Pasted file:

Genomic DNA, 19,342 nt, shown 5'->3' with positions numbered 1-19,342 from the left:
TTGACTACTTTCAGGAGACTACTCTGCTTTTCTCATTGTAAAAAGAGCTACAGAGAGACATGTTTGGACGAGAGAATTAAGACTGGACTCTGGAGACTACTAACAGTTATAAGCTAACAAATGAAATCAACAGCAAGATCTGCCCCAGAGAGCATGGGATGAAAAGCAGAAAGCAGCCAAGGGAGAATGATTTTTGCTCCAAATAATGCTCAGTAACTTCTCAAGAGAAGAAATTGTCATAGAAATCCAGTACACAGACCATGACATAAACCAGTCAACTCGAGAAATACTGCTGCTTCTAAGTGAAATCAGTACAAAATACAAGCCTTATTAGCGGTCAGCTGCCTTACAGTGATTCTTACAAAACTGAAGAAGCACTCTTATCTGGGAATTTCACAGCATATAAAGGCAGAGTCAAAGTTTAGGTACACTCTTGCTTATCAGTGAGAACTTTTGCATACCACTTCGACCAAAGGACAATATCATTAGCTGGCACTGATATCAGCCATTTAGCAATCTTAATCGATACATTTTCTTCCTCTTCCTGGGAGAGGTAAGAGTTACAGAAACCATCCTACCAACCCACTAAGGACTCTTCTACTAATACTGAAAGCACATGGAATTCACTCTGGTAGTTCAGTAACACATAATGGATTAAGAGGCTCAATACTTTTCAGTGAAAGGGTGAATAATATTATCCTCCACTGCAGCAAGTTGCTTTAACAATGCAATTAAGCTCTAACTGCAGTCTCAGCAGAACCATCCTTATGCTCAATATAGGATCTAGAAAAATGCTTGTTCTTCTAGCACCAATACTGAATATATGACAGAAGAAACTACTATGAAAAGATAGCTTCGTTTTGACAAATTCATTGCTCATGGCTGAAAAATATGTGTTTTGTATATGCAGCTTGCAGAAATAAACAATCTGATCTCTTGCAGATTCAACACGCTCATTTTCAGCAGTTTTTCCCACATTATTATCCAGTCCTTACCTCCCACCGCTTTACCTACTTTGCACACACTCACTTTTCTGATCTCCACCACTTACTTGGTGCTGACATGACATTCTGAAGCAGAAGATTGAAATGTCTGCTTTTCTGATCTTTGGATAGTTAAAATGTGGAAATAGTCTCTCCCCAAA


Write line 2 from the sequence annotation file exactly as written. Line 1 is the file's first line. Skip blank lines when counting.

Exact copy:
TTGACTACTTTCAGGAGACTACTCTGCTTTTCTCATTGTAAAAAGAGCTACAGAGAGACATGTTTGGACGAGAGAATTAAGACTGGACTCTGGAGACTACTAACAGTTATAAGCTAACAAATGAAATCAACAGCAAGATCTGCCCCAGAGAGCATGGGATGAAAAGCAGAAAGCAGCCAAGGGAGAATGATTTTTGCTCCAAATAATGCTCAGTAACTTCTCAAGAGAAGAAATTGTCATAGAAATCCAGTACACAGACCATGACATAAACCAGTCAACTCGAGAAATACTGCTGCTTCTAAGTGAAATCAGTACAAAATACAAGCCTTATTAGCGGTCAGCTGCCTTACAGTGATTCTTACAAAACTGAAGAAGCACTCTTATCTGGGAATTTCACAGCATATAAAGGCAGAGTCAAAGTTTAGGTACACTCTTGCTTATCAGTGAGAACTTTTGCATACCACTTCGACCAAAGGACAATATCATTAGCTGGCACTGATATCAGCCATTTAGCAATCTTAATCGATACATTTTCTTCCTCTTCCTGGGAGAGGTAAGAGTTACAGAAACCATCCTACCAACCCACTAAGGACTCTTCTACTAATACTGAAAGCACATGGAATTCACTCTGGTAGTTCAGTAACACATAATGGATTAAGAGGCTCAATACTTTTCAGTGAAAGGGTGAATAATATTATCCTCCACTGCAGCAAGTTGCTTTAACAATGCAATTAAGCTCTAACTGCAGTCTCAGCAGAACCATCCTTATGCTCAATATAGGATCTAGAAAAATGCTTGTTCTTCTAGCACCAATACTGAATATATGACAGAAGAAACTACTATGAAAAGATAGCTTCGTTTTGACAAATTCATTGCTCATGGCTGAAAAATATGTGTTTTGTATATGCAGCTTGCAGAAATAAACAATCTGATCTCTTGCAGATTCAACACGCTCATTTTCAGCAGTTTTTCCCACATTATTATCCAGTCCTTACCTCCCACCGCTTTACCTACTTTGCACACACTCACTTTTCTGATCTCCACCACTTACTTGGTGCTGACATGACATTCTGAAGCAGAAGATTGAAATGTCTGCTTTTCTGATCTTTGGATAGTTAAAATGTGGAAATAGTCTCTCCCCAAA